The Tax Disc change: One month on

25 March


The tax disc is one of the most instantly-recognisable pieces of paper to a UK driver but in the years to come, new motorists won’t know what they are.

From the beginning of October new rules came in which scrapped the need to display a valid tax disc, although sadly not scrapping the charge itself.

We take a look at the change in the rules around the tax disc and what has happened, one month later.

The new rules

In case you’re not familiar with the new rules surrounding the tax disc, it’s worth running through exactly what the changes are.

Vehicle Excise Duty, to give road tax its proper name, still must be paid on all vehicles which meet the criteria but displaying a brightly coloured circle of paper on your windscreen is no longer necessary.

A system which has been in place for 93 years has been scrapped without a backward glance and replaced with what seems to be on first appearances, a far more flexible and simple scheme.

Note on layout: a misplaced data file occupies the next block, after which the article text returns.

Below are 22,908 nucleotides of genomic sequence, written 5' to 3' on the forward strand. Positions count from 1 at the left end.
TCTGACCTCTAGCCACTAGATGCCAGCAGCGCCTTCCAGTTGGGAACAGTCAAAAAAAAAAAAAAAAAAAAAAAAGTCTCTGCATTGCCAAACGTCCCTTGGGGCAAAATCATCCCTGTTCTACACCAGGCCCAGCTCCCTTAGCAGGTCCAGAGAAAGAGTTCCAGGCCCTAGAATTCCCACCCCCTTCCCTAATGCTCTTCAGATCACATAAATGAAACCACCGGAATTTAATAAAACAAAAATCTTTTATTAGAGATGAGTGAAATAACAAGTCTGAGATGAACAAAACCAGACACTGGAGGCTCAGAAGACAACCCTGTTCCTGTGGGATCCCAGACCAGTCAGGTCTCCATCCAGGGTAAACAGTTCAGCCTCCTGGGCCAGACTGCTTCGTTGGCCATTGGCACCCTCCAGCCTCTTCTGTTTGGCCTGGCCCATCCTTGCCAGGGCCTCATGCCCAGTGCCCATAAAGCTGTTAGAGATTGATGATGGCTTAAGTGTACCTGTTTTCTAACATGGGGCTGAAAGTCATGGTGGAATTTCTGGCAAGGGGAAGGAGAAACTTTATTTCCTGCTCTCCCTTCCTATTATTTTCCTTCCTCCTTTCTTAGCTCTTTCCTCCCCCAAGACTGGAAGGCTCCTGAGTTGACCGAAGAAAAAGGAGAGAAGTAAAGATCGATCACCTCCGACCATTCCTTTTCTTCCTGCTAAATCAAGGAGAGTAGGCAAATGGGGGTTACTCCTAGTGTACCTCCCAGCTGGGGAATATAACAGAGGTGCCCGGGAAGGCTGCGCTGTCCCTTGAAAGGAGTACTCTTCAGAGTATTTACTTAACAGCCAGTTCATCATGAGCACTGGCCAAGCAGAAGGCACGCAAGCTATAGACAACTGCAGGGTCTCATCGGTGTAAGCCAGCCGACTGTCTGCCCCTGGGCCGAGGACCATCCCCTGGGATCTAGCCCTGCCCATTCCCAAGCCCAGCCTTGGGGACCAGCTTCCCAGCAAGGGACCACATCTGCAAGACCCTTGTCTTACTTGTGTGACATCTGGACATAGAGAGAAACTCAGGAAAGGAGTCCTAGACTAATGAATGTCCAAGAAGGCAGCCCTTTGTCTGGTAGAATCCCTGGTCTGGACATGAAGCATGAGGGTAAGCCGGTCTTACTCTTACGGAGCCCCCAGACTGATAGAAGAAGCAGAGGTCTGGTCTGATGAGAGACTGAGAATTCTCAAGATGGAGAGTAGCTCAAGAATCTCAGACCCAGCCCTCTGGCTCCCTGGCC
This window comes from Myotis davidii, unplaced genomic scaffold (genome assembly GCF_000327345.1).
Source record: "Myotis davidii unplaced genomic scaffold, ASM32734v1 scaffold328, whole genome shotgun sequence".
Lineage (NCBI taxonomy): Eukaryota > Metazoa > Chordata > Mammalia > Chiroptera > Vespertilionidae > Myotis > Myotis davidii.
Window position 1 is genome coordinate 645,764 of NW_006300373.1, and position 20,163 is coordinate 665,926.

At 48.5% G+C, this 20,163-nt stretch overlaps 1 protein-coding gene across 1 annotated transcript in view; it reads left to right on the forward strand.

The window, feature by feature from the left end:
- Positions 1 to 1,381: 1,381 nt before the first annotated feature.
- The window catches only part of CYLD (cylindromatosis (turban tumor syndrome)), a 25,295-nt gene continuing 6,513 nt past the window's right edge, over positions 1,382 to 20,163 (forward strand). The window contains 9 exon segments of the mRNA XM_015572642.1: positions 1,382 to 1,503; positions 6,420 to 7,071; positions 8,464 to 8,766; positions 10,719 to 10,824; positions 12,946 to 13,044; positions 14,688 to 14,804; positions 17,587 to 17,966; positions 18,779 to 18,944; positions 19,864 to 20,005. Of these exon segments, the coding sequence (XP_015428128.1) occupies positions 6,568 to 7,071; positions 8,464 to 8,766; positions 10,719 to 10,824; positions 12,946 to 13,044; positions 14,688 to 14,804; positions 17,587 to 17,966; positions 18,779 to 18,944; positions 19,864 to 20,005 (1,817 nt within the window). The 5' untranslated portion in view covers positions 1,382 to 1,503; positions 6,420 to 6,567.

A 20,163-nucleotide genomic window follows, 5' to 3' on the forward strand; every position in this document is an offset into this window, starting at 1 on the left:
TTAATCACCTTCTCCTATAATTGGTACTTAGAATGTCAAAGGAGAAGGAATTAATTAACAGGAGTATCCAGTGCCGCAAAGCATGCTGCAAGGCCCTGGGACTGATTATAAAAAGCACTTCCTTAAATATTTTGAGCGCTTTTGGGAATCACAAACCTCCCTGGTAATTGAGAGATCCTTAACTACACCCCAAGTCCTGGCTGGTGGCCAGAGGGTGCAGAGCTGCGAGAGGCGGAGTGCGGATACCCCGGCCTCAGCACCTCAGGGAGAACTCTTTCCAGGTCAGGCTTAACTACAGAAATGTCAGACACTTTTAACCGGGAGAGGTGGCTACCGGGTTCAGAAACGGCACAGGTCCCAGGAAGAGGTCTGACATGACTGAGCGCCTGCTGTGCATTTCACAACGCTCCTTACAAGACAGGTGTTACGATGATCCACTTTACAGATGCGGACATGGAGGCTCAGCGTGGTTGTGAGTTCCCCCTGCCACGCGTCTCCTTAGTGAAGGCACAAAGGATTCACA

You will still get the reminders from the DVLA in the same way that you do now, but once you pay up, you won’t get physical proof to display. Instead, checks can be made based on number plate recognition, rather than a manual inspection of your windscreen.

Payment can be made in all the same ways as before but now there’s a sparkly new addition to the list: monthly direct debit.

From 1st November 2014 motorists can choose to pay their road tax by monthly direct debit rather than handing over larger lump sums once or twice per year, a far more flexible option that many drivers are certain to snap up.

Has the tax disc disappeared?

Regardless of when your tax disc was due to be renewed, from 1st October 2014, the need to display it was removed. Therefore, in theory, all drivers could have removed their discs from the windscreens of their vehicles.

In practice, very few have bothered.

What this means is that thousands of car drivers are tootling around the UK’s roads with meaningless coloured circles of paper in their windscreens, a form of decoration but with no formal legal status…

As more time passes and a greater number of vehicles are due to renew their tax, experts believe that the tax discs will start to gradually disappear, changing the look of windscreens irrevocably.

A new purpose?

But this doesn’t mean that all the tax discs in the UK are destined to die away quietly, never to be seen again.

Out of the ashes of the old system has arisen a new thirst for tax discs amongst collectors.

There has always been a niche market for tax disc collecting but its popularity has rocketed in the last month, with some discs being listed on EBay for up to £1000 each.

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